Michael King to Yankees: ‘I’m better than what you’re putting out there’

Yankees teammates greet Micheal King after his outing against the Blue Jays at Yankee Stadium on Sept. 20, 2023.
Jeremiah Dobbs
Tuesday October 10, 2023

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Pitcher Michael King is confident after his impressive performance in late-season games that earned him a return to a starting role and a division-best 1.88 ERA. He believes that it can be more enjoyable and challenging if the team signs a few players, and he can demonstrate during spring training that he is better than any other alternatives.

“I’ve always said, it’s almost more fun and more of a challenge if they do sign a couple guys and in spring training, [I’m] coming in and saying, ‘You’re going to realize that I’m better than what you’re putting out there,’ ” Michael King said to The Post. “That sounds cocky, but that’s the approach you gotta have when you’re trying to get the spot you want.”

Michael King’s claim stems from his performance

During the previous offseason, Michael King was wrapping up his recovery from a fractured right elbow and gradually getting ready for the upcoming season as a reliever. This coming winter, he will be getting ready to handle the workload of a full-time starter, as he’s expected to secure a spot in the Yankees’ rotation.

Michael King’s pitching abilities remained strong even during extended outings, meeting the Yankees’ expectations. The only remaining uncertainty revolves around whether he can handle the increased physical demands of a heavier workload.


The pitcher conveyed his confidence in having additional reinforcement in his surgically repaired elbow. Michael King mentioned having experienced zero issues throughout the year and expressed anticipation about seeing how he and the team would handle 150-plus innings.

Naturally, plans can be altered depending on the Yankees’ approach to the offseason, particularly since they are anticipated to be in contention for Japanese star right-hander Yoshinobu Yamamoto. Nevertheless, Michael King intends to show up at spring training fully prepared to solidify his position as a starter.

Following Michael King’s impressive performance in late-season games that earned him a return to a starting role, where he achieved a 1.88 ERA with 48 strikeouts in eight starts spanning 38 ¹/₃ innings, manager Aaron Boone has confirmed his expectation that the right-hander will be a part of the rotation in the coming year.

Michael King stated that he has consistently believed that it can be more enjoyable and challenging if the team signs a few players, and during spring training, he can demonstrate that he is better than the alternatives. He acknowledged that this may come across as confident but emphasized that such an approach is necessary when striving to secure a desired role.

Michael King is ready for the big stage


As a former minor league starter, having pitched a career-high of 161 ¹/₃ innings in 2018, and occasionally as he was making his way into the major leagues, Michael King settled into a consistent role as a valuable multi-inning reliever.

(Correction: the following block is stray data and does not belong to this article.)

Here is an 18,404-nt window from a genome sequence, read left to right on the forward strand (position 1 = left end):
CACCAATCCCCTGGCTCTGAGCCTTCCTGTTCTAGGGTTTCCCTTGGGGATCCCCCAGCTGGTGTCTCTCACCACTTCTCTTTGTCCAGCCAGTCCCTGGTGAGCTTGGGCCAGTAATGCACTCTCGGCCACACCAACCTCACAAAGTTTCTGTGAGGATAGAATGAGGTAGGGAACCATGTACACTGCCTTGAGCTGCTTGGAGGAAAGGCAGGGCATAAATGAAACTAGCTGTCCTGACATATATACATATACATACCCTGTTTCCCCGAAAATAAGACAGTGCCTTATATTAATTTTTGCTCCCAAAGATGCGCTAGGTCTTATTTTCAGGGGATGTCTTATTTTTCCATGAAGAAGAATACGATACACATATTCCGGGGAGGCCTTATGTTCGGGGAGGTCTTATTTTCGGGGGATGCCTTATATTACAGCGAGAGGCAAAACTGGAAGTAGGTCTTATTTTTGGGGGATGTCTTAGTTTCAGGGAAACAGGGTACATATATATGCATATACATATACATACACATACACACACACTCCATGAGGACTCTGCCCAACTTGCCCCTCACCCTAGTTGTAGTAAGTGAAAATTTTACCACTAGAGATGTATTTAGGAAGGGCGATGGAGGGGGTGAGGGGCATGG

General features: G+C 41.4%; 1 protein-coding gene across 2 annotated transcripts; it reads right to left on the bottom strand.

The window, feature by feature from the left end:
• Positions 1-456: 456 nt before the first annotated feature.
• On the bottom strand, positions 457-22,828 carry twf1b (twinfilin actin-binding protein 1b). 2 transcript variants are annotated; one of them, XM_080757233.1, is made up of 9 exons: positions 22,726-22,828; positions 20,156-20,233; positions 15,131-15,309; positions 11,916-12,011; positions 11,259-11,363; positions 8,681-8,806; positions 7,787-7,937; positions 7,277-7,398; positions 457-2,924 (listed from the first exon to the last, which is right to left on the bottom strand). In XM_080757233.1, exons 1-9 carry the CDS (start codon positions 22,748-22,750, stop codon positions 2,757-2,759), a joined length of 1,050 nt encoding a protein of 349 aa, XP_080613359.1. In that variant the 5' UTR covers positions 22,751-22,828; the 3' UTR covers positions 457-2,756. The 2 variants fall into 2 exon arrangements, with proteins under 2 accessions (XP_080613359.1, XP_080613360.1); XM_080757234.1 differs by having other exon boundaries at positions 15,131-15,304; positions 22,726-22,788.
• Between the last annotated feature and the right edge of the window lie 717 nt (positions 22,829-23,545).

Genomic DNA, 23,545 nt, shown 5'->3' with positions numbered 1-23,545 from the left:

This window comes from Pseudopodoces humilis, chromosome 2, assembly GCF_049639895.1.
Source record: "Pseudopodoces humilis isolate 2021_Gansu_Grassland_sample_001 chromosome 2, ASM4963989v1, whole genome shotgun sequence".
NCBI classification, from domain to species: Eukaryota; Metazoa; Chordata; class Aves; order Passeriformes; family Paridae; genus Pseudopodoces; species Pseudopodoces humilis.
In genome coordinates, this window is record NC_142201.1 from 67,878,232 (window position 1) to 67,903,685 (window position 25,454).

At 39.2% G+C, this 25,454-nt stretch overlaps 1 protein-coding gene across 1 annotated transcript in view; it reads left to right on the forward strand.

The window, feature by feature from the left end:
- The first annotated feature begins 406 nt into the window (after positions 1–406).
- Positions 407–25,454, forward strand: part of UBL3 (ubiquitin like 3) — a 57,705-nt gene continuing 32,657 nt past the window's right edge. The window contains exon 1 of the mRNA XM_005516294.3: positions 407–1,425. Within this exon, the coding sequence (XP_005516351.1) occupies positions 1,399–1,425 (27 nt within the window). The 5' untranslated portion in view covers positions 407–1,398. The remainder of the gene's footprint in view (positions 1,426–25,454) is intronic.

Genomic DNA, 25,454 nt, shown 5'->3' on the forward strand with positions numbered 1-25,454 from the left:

During the spring, when the Yankees faced pitching injuries, he expressed his willingness to step in, but the team declined as they were still carefully managing his recovery from the elbow injury. Then, as August rolled around, with additional injuries affecting the starting rotation and increased bullpen depth, the Yankees made the choice to provide Michael King with an opportunity to transition back into a starting role.

Pitching coach Matt Blake explained that the transition went even better than expected, emphasizing that they couldn’t predict exactly how Michael King’s pitching would fare when he returned to a starting role.

Michael King acknowledged that he understands the importance of continually demonstrating his ability. Despite pitching 104 ²/₃ innings this season, he still feels that he hasn’t fully earned the status of a starting pitcher in everyone’s eyes. He believes he won’t be recognized as one until he completes 32 starts in a season. Additionally, he might not receive the compensation of a seasoned starter just yet, although he does expect a substantial raise in his second year of arbitration.

In previous years, except for the past one, Michael King has consistently prepared for the offseason with the mindset of a starting pitcher. This approach provides him with a routine that he is comfortable with during this offseason. The only change this time is that he’s also getting married. Following his last start on October 1, he intended to take approximately a month-long break from throwing and a two-week hiatus from weightlifting before resuming his offseason training regimen.

Michael King suggested that he might work on developing an additional pitch to complement his existing repertoire, which includes a four-seam fastball, sinker, sweeper, and changeup. While he didn’t reveal the exact details of this new pitch, he preferred to keep it a secret for the time being. However, he expressed eagerness to analyze the data and figure out ways to enhance his pitching abilities.

According to King, being away from baseball for an extended period, especially during the postseason, was disappointing. He emphasized the importance of not just watching other teams play in October but also staying focused on his own development and progress.

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